Clark County prosecutor appointed as judge

Gov. Inslee chooses Veljacic to serve on Superior Court bench

By Paris Achen, Columbian courts reporter

Published:

 
photoBernard Veljacic, deputy prosecutor, is one of five applicants for appointment to Clark County Superior Court. Bernard Veljacic, deputy prosecutor, is one of five applicants for appointment to Clark County Superior Court.

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A deputy civil prosecutor has been appointed to succeed Judge Rich Melnick in Position 3 on the Clark County Superior Court bench.

Gov. Jay Inslee selected Bernard F. Veljacic, 42, of Vancouver out of a pool of five applicants.

“Bernard’s diverse experiences and strong leadership qualities will help bring unique perspectives to the Clark County Superior Court,” Inslee said in a statement Monday. “He combines public service with deep compassion, and I know he’ll serve the people of Clark County well.”

Specifically, Inslee cited Veljacic’s experience working as both a criminal prosecutor and a civil attorney as among the reasons for his choice. He commended Veljacic for his service to the community as co-founder and former director of the Union Gospel Mission Legal Services Clinic (now Open Door Legal Services) in Seattle and as a current member of the state’s Clemency and Parole Board. He founded the legal services clinic in 1999, less than a year after graduating with a law degree from Seattle University.

The clinic serves homeless men and women in family law, immigration and debt cases.

Veljacic also has also served on the Clark County Diversity Advisory Committee and been a member of the Washington State Bar Association’s Character and Fitness Board, which makes decisions on whether bar applicants would be ethical and capable lawyers. He joined the Clark County Prosecuting Attorney’s Office in 2001.

“It’s an honor to receive the appointment from Governor Inslee,” Veljacic said Monday. “I’m looking forward to getting to work for the people of Clark County.”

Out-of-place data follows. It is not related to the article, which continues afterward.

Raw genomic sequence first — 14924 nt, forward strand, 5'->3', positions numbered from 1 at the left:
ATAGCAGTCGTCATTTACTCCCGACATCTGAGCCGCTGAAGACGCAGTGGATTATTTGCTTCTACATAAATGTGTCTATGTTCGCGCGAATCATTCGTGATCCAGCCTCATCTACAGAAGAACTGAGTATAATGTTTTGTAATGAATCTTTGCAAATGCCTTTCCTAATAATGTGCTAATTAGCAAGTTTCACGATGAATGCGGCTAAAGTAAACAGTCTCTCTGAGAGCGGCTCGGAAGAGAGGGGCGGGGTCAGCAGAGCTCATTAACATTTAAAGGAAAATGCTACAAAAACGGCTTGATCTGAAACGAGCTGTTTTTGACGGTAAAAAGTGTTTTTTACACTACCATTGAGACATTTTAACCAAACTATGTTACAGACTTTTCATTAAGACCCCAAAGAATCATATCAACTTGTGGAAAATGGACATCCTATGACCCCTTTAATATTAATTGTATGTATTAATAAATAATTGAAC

“I think everyone who comes before the court deserves a fair shake, and I intend to give people a fair shake and follow the law,” he said.

Veljacic said that he doesn’t yet know when he’ll take his seat on the bench. He said he plans to meet with members of the Clark County Prosecuting Attorney’s Office today to discuss the transition.

In a Clark County Bar Association survey in April, about 27.7 percent of 188 respondents said they would choose Veljacic as the county’s next Superior Court judge; that was second to criminal defense attorney Bob Vukanovich, whom 38.8 percent of respondents said they preferred.

Veljacic succeeds Melnick, who was recently appointed to serve as a judge on the Division II Court of Appeals. The state’s Superior Court judges serve four-year terms and earn $151,809 per year, plus benefits. As an appointee, Veljacic will need to seek election in November to the last two years of Melnick’s four-year term.

Clark County has 10 Superior Court judge positions. Superior courts are the highest trial courts in Washington, hearing felony cases and larger civil matters.